Recently Firefox (version 31.0) has been kicking me out of certain webpages, such as Wikia sites, or just recently, Hulu. I could browse Hulu fine, but as soon as I tried to go to a page on the site with a video, it kicked me. I always end up on a Yahoo (my default search engine) search talking about a DNS error (I enclosed a screenshot of the Hulu instance moments ago).
I did web research but couldn't seem to find anything relating to my exact issue. I tried running Disk Utility, as well as cleaning out Firefox's cache, cookies, and browsing history, and even entered a command into Terminal I found on this page, though it says it's for Leopard, so it may not work for me because I use Mavericks. I read something about proxies, but changing my setting to "no proxy" (I don't know if I have that or not; not too knowledgeable on all the fancy tech stuff and terminology).
I should also note the pages seem to load fine in Safari.
It seemed like this started happening after I downloaded Unity Web Player so I could play an online game that requires it. I don't want to delete this, because I want to keep playing the game.
Is there anything I can do to make Firefox load all the pages like normal again?
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"They will walk after the LORD, He will roar like a lion; indeed He will roar and His sons will come trembling from the west." - Hosea 11:10
Restore your startup homepage -> on Menu Bar ->Tools and Options. A window appears and in General change the settings for it.
Delete entries (non wanted search engines) in the search bar next to the address bar.
If the same issue occurs, restoring Firefox can help. Save your bookmarks first (keyboard Ctrl+Maj+B) save, and so... type aboutupport on the address bar and click on Reset Firefox (or something like that because I use the french version of Firefox).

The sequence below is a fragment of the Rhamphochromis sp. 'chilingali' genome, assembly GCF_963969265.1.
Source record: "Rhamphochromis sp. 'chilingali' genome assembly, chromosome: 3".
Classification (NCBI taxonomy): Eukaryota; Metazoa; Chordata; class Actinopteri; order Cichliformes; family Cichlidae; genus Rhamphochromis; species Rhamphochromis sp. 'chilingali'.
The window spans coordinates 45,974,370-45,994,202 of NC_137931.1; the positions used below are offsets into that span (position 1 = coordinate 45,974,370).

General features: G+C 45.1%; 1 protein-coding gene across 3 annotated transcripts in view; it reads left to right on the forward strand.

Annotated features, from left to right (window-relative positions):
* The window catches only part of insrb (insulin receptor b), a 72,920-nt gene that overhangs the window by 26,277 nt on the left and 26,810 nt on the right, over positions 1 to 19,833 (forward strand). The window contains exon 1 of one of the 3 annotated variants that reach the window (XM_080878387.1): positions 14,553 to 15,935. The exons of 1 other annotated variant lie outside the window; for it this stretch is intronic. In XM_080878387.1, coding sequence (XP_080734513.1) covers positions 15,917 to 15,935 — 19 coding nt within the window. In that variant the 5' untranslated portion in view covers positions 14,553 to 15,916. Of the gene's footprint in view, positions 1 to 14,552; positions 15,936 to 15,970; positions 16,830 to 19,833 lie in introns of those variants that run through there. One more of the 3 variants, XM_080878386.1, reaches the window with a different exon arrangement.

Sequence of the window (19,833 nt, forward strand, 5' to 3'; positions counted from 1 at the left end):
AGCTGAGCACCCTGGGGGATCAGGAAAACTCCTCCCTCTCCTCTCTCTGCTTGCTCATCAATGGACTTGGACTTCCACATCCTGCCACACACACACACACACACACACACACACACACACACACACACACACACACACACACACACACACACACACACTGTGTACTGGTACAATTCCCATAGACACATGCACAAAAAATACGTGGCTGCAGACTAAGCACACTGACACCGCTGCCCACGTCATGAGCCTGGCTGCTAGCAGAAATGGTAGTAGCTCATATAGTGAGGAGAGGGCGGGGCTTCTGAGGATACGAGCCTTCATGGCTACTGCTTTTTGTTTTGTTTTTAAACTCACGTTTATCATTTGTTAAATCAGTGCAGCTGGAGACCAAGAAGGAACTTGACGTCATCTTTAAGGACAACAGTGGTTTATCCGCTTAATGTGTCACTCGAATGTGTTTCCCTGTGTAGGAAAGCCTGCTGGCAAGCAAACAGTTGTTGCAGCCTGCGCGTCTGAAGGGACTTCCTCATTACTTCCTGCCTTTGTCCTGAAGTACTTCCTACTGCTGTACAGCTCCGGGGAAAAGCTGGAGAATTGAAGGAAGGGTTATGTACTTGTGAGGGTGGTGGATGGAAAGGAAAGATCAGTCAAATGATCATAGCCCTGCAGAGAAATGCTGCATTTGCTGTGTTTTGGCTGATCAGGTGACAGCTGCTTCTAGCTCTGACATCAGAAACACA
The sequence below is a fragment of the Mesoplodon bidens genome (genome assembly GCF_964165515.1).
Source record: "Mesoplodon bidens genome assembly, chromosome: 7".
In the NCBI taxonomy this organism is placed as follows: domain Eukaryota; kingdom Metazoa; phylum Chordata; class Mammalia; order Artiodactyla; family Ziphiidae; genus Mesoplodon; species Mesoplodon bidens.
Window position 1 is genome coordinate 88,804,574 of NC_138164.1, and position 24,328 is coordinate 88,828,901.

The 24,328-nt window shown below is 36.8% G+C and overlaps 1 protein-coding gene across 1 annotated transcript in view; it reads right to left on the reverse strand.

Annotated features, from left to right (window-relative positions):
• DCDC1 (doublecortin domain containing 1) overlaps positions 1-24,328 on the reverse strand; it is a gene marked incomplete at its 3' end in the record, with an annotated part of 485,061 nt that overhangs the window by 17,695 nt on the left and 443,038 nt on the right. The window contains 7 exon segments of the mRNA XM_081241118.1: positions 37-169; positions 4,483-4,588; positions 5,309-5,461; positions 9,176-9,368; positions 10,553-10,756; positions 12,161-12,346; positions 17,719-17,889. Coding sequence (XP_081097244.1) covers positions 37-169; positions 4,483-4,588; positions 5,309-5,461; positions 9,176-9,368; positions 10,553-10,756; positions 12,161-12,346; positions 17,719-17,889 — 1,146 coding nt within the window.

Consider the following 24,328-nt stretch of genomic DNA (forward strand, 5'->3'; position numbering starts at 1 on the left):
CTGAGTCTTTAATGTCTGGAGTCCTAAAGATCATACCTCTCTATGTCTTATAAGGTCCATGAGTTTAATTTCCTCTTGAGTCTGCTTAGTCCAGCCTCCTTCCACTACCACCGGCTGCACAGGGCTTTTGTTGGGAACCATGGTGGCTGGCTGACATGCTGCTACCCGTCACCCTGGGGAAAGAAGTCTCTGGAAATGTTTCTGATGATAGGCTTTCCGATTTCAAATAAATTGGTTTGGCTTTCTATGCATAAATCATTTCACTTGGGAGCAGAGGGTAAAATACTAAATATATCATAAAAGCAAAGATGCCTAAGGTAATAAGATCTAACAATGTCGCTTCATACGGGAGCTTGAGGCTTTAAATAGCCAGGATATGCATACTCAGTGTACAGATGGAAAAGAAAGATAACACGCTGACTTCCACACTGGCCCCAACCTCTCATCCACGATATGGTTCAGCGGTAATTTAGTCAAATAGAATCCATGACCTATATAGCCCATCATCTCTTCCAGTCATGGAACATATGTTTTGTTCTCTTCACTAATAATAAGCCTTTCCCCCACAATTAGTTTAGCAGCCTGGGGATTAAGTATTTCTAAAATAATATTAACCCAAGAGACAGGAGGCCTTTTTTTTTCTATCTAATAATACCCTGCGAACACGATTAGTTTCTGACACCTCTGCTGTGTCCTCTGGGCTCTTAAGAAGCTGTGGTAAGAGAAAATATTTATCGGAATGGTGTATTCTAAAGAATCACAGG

Last edited by titigrom; 1st Aug 2014 at 17:03. Reason: : with s became smiley ! read "aboutsupport" and ":" between words
Firefox does have a DNS cache (the command you found is unlikely to fix issues with the FF DNS cache) and you need to do this to flush it:
Those instructions are old so if they don't work, you can disable the damn thing this way:
Most major ISPs in the USA offer sh*t DNS services. AT&T's is awful (I'm a customer, so I know). Comcast's is also bad. The best thing you could do for yourself is to change your DNS server to a good free one. Change your Mac to use either Google
or Open DNS
I use Open DNS but they're both good.
To be honest with you, I feel that FF is really declining all the time. Yes, I still use it, but Chrome is such a better product with so much less bs to deal with. FF's developers are always making crazy decisions that cause problems for some people. Your problem is just one of many.
I followed the instructions on those websites about the DNS cache. No luck whether the DNS is set to 60, 3600, or 0. Tried all 3. It does seem like the page lasted longer before leaving to Yahoo's funny search result (enclosed another screenshot, this time after it jumped out of a Wikia page).
I entered the Open DNS numbers into my settings. Still no good.
Would reinstalling Firefox do any good? I seem to be running out of options."They will walk after the LORD, He will roar like a lion; indeed He will roar and His sons will come trembling from the west." - Hosea 11:10
google dns 188.8.131.52
3600? ... you must be in some other setting ... ip adress in this format > xxx.xxx.xxx.xxx
How do you connect to the net ? ... guessing is hard.
My suggestion is give up and use Chrome. That's what I've done on Mac. If you're married to some Firefox extension you can't live without that doesn't have a Chrome equivalent, then I guess try reinstalling it or switch to Seamonkey as El Heggunte suggested. Switching to Open DNS should be fine so definitely keep that and you might try DISABLING the cache altogether as described in one of my links above. You didn't say that you tried that.
the way to do it with Maverick.
That's not a long term solution, though. As Jman98 said you're better off going with Opendns. If your Mac is connected to a router, then get into the management page, then look for the LAN configuration and enter the DNS in the spot provided. Every device that connects to your network will get the new DNS server.
Re-installing FF will probably do nothing if the problem is with DNS, but it can't do any harm if you export your settings first.
I had exactly this problem, and the problem was that some site had installed a weird and apparently buggy search extension. Go to Tools menu / Add-ons and then look at the Extensions tab. Remove anything that looks suspicious, or just plain everything. Then *restart* firefox. After that, things should be working.
this thread is 11 months old
did you look at the date of the last post before reviving it, with your post